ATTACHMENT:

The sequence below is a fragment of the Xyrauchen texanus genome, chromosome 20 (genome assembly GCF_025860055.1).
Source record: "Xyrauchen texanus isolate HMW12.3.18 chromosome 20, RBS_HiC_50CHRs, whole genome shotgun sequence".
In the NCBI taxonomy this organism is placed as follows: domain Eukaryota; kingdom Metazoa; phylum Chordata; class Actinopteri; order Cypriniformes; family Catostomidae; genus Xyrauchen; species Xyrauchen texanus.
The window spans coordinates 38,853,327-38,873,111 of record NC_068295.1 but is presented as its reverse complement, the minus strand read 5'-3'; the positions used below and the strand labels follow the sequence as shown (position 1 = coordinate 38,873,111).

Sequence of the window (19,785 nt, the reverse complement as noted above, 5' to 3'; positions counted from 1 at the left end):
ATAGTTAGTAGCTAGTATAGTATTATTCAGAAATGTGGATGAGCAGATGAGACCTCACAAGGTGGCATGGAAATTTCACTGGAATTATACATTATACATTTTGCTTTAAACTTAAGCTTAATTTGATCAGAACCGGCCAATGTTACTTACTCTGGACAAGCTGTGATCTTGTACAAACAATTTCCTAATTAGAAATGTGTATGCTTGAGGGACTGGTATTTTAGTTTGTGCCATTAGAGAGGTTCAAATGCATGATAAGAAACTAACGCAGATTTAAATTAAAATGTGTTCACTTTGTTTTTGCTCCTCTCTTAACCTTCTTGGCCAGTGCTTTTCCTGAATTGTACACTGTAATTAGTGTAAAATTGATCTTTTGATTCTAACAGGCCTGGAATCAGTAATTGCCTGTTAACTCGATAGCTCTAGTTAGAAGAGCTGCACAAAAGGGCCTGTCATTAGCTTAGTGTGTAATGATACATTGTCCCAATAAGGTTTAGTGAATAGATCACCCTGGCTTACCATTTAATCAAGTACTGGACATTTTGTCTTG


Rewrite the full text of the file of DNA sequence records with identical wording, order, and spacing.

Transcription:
The sequence below is a fragment of the Xyrauchen texanus genome, chromosome 20 (genome assembly GCF_025860055.1).
Source record: "Xyrauchen texanus isolate HMW12.3.18 chromosome 20, RBS_HiC_50CHRs, whole genome shotgun sequence".
In the NCBI taxonomy this organism is placed as follows: domain Eukaryota; kingdom Metazoa; phylum Chordata; class Actinopteri; order Cypriniformes; family Catostomidae; genus Xyrauchen; species Xyrauchen texanus.
The window spans coordinates 38,853,327-38,873,111 of record NC_068295.1 but is presented as its reverse complement, the minus strand read 5'-3'; the positions used below and the strand labels follow the sequence as shown (position 1 = coordinate 38,873,111).

Sequence of the window (19,785 nt, the reverse complement as noted above, 5' to 3'; positions counted from 1 at the left end):
ATAGTTAGTAGCTAGTATAGTATTATTCAGAAATGTGGATGAGCAGATGAGACCTCACAAGGTGGCATGGAAATTTCACTGGAATTATACATTATACATTTTGCTTTAAACTTAAGCTTAATTTGATCAGAACCGGCCAATGTTACTTACTCTGGACAAGCTGTGATCTTGTACAAACAATTTCCTAATTAGAAATGTGTATGCTTGAGGGACTGGTATTTTAGTTTGTGCCATTAGAGAGGTTCAAATGCATGATAAGAAACTAACGCAGATTTAAATTAAAATGTGTTCACTTTGTTTTTGCTCCTCTCTTAACCTTCTTGGCCAGTGCTTTTCCTGAATTGTACACTGTAATTAGTGTAAAATTGATCTTTTGATTCTAACAGGCCTGGAATCAGTAATTGCCTGTTAACTCGATAGCTCTAGTTAGAAGAGCTGCACAAAAGGGCCTGTCATTAGCTTAGTGTGTAATGATACATTGTCCCAATAAGGTTTAGTGAATAGATCACCCTGGCTTACCATTTAATCAAGTACTGGACATTTTGTCTTG